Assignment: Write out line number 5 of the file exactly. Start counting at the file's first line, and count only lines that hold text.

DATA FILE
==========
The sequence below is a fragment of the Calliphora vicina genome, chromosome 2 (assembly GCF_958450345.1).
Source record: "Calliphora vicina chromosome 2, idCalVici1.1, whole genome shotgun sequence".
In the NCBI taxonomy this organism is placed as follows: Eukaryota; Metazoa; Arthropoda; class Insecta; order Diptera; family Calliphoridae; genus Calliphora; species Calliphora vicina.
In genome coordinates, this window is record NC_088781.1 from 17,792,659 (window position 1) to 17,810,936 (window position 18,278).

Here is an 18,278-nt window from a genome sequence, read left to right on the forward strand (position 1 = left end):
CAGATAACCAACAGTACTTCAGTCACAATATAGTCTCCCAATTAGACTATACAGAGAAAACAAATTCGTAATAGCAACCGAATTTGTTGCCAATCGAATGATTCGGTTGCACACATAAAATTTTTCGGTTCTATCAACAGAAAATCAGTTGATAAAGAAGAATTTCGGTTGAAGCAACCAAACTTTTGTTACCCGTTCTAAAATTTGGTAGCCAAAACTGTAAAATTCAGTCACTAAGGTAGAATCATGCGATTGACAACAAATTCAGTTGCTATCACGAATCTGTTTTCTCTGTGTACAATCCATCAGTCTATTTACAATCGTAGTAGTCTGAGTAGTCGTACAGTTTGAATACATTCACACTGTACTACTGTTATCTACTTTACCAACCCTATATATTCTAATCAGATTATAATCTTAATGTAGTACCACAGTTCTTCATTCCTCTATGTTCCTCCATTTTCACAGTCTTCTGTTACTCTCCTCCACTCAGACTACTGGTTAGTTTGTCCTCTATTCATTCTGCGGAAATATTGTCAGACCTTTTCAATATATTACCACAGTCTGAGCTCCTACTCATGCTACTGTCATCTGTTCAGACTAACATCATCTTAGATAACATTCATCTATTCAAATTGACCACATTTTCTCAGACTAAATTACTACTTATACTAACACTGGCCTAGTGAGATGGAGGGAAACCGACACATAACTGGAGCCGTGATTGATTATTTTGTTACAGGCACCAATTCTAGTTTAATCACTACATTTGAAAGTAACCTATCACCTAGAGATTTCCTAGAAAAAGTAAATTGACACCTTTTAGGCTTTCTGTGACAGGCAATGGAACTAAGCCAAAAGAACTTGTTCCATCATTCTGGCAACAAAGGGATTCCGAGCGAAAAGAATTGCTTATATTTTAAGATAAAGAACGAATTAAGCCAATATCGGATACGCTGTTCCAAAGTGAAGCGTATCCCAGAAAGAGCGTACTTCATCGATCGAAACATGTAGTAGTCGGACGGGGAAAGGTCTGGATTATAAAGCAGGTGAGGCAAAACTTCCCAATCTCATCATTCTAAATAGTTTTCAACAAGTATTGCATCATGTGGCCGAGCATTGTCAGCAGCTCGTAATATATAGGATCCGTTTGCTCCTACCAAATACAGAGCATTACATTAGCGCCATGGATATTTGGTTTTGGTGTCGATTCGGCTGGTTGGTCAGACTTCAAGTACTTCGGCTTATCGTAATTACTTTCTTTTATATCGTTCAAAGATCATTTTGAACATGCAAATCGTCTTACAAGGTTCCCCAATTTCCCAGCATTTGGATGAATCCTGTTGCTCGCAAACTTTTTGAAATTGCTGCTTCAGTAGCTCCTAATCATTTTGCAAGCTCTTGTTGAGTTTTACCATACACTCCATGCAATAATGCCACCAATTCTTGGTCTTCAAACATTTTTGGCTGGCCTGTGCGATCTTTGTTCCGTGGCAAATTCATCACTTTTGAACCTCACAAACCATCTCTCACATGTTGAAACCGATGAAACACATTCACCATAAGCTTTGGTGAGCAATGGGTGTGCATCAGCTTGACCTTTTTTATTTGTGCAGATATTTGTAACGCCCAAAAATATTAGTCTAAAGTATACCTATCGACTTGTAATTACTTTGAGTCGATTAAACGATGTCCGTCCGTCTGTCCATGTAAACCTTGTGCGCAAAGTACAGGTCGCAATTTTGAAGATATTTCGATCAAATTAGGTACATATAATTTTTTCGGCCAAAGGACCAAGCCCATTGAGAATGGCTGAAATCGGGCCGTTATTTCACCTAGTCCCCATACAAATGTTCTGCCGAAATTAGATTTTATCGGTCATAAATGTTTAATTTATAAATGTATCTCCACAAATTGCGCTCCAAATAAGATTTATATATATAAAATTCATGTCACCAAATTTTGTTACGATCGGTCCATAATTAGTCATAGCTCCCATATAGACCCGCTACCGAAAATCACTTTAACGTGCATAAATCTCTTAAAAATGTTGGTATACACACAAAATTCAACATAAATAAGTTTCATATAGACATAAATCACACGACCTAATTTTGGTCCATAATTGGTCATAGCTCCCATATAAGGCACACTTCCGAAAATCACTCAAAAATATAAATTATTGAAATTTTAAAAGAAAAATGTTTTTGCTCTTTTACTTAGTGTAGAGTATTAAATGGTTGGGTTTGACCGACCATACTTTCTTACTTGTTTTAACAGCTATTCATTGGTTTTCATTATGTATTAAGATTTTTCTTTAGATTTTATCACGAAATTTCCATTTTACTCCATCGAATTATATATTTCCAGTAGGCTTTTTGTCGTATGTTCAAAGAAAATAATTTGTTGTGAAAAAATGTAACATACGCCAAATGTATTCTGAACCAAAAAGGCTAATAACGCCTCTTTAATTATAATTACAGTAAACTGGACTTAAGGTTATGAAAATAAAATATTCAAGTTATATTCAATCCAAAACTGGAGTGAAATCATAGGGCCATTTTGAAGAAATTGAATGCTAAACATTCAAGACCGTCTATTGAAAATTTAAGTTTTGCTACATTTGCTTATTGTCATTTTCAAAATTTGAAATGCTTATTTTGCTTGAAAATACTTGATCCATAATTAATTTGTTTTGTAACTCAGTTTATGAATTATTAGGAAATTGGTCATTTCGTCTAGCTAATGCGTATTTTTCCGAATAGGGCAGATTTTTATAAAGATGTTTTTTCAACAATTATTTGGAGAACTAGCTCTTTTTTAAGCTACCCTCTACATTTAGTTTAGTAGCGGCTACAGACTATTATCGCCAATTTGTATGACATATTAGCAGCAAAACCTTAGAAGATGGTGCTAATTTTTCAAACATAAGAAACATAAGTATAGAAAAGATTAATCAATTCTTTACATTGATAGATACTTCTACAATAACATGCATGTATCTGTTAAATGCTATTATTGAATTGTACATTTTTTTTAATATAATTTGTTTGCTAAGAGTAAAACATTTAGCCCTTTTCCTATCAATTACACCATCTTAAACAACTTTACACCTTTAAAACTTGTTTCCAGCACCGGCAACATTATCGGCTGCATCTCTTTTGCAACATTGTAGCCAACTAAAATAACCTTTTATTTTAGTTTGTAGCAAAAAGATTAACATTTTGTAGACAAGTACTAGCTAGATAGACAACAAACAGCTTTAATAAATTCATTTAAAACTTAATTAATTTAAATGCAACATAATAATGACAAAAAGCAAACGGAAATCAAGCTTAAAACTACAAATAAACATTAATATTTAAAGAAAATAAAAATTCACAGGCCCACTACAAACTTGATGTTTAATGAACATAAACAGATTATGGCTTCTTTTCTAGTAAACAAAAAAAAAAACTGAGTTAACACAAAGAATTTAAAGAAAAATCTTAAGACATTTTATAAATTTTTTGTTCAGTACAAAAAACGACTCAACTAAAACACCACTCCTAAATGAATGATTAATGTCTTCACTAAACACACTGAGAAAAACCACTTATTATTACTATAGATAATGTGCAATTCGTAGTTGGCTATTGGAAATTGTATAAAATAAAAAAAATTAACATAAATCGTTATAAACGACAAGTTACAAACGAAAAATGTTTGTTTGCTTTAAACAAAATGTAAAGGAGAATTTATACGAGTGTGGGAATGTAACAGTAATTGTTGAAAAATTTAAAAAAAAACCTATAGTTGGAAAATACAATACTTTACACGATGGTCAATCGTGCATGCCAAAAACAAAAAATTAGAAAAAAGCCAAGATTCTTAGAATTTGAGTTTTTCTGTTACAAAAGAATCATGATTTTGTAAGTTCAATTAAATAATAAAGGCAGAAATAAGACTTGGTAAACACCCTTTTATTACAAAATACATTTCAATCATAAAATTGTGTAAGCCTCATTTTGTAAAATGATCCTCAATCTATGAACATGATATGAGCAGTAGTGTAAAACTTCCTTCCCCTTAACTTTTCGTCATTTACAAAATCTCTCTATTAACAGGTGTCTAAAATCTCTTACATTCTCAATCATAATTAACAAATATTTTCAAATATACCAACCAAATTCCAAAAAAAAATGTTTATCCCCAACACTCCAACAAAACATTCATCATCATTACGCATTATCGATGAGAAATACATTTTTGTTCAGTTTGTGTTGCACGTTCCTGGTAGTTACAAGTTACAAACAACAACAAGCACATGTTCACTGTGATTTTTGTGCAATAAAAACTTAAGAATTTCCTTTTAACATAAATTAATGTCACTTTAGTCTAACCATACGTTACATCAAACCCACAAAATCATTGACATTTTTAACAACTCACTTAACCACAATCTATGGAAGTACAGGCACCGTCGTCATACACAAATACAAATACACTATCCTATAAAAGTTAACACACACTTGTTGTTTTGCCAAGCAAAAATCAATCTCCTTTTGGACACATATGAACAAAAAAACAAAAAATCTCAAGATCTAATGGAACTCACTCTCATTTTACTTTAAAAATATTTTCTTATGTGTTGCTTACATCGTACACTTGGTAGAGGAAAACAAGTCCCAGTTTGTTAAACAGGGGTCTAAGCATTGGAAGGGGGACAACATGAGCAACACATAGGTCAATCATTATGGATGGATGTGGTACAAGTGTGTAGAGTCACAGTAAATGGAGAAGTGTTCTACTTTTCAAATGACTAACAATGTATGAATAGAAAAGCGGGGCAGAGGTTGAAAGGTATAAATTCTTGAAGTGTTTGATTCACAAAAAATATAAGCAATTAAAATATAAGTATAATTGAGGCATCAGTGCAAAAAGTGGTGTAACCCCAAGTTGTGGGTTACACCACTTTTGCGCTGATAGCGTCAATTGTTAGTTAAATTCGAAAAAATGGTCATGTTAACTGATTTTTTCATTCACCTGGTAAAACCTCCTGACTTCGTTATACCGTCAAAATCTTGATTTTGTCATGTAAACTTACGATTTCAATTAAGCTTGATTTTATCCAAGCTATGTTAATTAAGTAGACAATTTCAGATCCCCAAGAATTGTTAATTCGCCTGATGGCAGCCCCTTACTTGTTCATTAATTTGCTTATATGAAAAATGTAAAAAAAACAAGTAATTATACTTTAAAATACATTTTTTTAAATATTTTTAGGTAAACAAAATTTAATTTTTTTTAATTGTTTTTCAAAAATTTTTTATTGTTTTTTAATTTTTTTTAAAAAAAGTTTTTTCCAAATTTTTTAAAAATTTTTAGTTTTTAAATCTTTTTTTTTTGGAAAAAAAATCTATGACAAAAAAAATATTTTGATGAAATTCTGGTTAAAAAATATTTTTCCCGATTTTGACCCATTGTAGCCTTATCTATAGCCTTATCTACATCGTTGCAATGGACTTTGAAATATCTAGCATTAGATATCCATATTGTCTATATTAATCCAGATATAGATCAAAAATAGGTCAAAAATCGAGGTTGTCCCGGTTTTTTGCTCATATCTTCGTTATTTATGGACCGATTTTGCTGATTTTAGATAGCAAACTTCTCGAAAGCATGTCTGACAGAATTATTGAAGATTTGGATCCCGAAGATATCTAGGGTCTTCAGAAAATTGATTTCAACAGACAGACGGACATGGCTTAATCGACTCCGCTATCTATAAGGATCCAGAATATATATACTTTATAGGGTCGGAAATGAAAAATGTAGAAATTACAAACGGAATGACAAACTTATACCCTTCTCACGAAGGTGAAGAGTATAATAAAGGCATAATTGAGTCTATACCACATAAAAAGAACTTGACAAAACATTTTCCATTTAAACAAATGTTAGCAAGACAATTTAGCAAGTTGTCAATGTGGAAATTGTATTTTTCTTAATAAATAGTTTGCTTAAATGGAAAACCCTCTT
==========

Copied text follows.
Here is an 18,278-nt window from a genome sequence, read left to right on the forward strand (position 1 = left end):